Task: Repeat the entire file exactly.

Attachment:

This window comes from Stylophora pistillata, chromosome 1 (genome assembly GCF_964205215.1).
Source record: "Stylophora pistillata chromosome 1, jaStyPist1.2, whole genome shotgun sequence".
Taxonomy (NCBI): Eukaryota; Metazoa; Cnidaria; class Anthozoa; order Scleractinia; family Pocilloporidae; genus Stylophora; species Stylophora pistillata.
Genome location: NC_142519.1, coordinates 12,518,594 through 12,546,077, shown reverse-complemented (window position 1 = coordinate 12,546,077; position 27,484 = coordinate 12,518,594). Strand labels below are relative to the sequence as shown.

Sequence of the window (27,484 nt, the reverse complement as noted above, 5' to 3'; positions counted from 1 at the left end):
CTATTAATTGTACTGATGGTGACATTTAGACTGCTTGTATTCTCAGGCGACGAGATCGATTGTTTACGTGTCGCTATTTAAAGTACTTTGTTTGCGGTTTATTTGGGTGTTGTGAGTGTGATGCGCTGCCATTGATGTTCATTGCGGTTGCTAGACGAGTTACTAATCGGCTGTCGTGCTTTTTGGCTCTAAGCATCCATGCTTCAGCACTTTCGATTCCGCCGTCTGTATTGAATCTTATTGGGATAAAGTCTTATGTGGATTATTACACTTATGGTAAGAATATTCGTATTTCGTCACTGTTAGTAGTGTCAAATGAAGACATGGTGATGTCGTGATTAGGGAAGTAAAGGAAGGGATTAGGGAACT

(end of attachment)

This window comes from Stylophora pistillata, chromosome 1 (genome assembly GCF_964205215.1).
Source record: "Stylophora pistillata chromosome 1, jaStyPist1.2, whole genome shotgun sequence".
Taxonomy (NCBI): Eukaryota; Metazoa; Cnidaria; class Anthozoa; order Scleractinia; family Pocilloporidae; genus Stylophora; species Stylophora pistillata.
Genome location: NC_142519.1, coordinates 12,518,594 through 12,546,077, shown reverse-complemented (window position 1 = coordinate 12,546,077; position 27,484 = coordinate 12,518,594). Strand labels below are relative to the sequence as shown.

Sequence of the window (27,484 nt, the reverse complement as noted above, 5' to 3'; positions counted from 1 at the left end):
CTATTAATTGTACTGATGGTGACATTTAGACTGCTTGTATTCTCAGGCGACGAGATCGATTGTTTACGTGTCGCTATTTAAAGTACTTTGTTTGCGGTTTATTTGGGTGTTGTGAGTGTGATGCGCTGCCATTGATGTTCATTGCGGTTGCTAGACGAGTTACTAATCGGCTGTCGTGCTTTTTGGCTCTAAGCATCCATGCTTCAGCACTTTCGATTCCGCCGTCTGTATTGAATCTTATTGGGATAAAGTCTTATGTGGATTATTACACTTATGGTAAGAATATTCGTATTTCGTCACTGTTAGTAGTGTCAAATGAAGACATGGTGATGTCGTGATTAGGGAAGTAAAGGAAGGGATTAGGGAACT